mean curvature $H$ with respect to a unit normal vector
$\eta$ satisfying $\<\eta,T\> \leq 0$ if and only
if $u$ satisfies the PDE
\be\label{expr}
Q_{H}(u):=div\,\frac{\rho\,grad\, u}
{\sqrt{1+\rho^{2}\,|grad\, u|^{2}}} +
\frac{\ }
{\sqrt{1+\rho^{2}\,|grad\, u|^{2}}}+2H=0
\end{equation}
where $div\,$ and $grad $ are the divergence and gradient in $S$.
\end{proposition}
\proof Consider the smooth functions
$u^*, z\colon\,\Omega\times\R\to\R$ defined as $u^*(x,t)=u(x)$ and $z(x,t)=t$,
and set $F(x,t)=z(x,t)-u^*(x,t)$.
Then $\Gr(u)=F^{-1}(0)$, and hence
$$
2H=div\, \frac{grad\, F}{|grad\, F|}.
$$
A straightforward computation now yields (\ref{expr}).
\qed\vspace{2ex}
We proceed by first obtaining a priori $C^{1}$ estimates for the
solutions $u\in C^{2,\alpha}(\bar\Omega)$ of the Dirichlet problem
\be\label{dirichlet}
\left\{
\begin{array}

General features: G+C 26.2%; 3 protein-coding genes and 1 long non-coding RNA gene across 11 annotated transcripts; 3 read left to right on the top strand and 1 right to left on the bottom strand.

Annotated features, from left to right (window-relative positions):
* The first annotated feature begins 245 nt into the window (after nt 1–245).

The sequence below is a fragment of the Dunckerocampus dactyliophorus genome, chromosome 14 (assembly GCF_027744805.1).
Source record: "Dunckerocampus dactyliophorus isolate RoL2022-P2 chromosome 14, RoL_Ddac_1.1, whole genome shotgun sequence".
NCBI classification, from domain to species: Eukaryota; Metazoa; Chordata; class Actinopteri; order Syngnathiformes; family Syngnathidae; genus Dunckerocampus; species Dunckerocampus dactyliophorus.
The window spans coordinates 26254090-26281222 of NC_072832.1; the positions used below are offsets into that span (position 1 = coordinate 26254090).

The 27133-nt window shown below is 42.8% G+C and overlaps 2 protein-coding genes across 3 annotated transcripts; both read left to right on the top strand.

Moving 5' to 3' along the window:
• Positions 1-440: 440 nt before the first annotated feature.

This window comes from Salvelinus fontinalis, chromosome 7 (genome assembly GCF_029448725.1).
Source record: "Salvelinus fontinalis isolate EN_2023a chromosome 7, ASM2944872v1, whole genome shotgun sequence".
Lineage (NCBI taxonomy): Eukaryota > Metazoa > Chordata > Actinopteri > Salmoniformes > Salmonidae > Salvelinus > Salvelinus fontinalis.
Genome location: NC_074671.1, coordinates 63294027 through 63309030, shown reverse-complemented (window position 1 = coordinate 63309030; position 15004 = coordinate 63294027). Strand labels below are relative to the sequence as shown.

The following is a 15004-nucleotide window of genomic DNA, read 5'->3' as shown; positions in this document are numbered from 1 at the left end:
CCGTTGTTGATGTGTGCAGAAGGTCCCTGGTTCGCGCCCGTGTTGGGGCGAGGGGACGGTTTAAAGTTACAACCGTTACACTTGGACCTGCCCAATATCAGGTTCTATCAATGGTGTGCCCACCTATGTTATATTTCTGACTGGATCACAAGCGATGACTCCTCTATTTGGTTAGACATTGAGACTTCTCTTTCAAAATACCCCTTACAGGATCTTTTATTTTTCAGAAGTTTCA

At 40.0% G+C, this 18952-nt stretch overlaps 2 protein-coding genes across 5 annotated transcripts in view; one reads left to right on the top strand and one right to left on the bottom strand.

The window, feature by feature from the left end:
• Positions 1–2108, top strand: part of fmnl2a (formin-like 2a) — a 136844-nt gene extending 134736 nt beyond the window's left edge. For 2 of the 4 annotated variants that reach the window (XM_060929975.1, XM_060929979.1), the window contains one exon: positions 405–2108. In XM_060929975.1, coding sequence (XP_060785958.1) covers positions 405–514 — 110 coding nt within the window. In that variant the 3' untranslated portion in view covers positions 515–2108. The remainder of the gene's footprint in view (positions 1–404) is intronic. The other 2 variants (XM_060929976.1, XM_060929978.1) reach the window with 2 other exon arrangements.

[c]{ll}
Q_{H}(u)=0
\vspace{1ex}\\
u|_{\partial \Omega}=\varphi &
\end{array}
\right.
\end{equation}
for a given $\varphi\in C^{2,\alpha}(\partial \Omega)$.
We begin with $C^{0}$ estimates.
\vspace{3ex}
\noindent{\bf\large 1.1\, Height estimate}\vspace{1ex}
\begin{lemma}\po\label{height} Under the assumptions of Theorem
\ref{main} there is a constant $C=C(\Omega,H)$ such that
$$
|u|_{0}\leq C+|\varphi|_0
$$
if $u\in C^{2}(\Omega)\cap C^0(\bar \Omega)$ satisfies $Q_{H}(u)=0$ and
$u|_{\partial \Omega}=\varphi$.
\end{lemma}
\proof We first assume that $2H^2>-R_0$.
With the notation in the proof of Proposition \ref{three}
we show that the function $f\in C^\infty(M)$ given by
$$
f=cu^*|_M+\<\eta,T\>
$$
is subharmonic for a choice of a constant $c>0$ that depends only on $H$ and $\Omega$.
\noindent Since $M$ is a graph, one has
that $u^{\ast}|_{M}=z|_{M}$, and thus
$$
\Delta(u^{\ast}|_{M})=\Delta(z|_{M}).
$$
Choose $q\in M$, and let $\{E_{1},E_{2}\}$ be an orthonormal
frame of $M$ in a neighborhood of $q$ that is geodesic at $q$.
For simplicity, in the sequel, we frequently use the notation
$a=1/\rho$. Since the gradient of $z$ in $N$ is
$grad\, z=a^{2}T$,
we obtain
$$
grad\, (z|_{M})=\sum_{j=1,2}\E_{j}.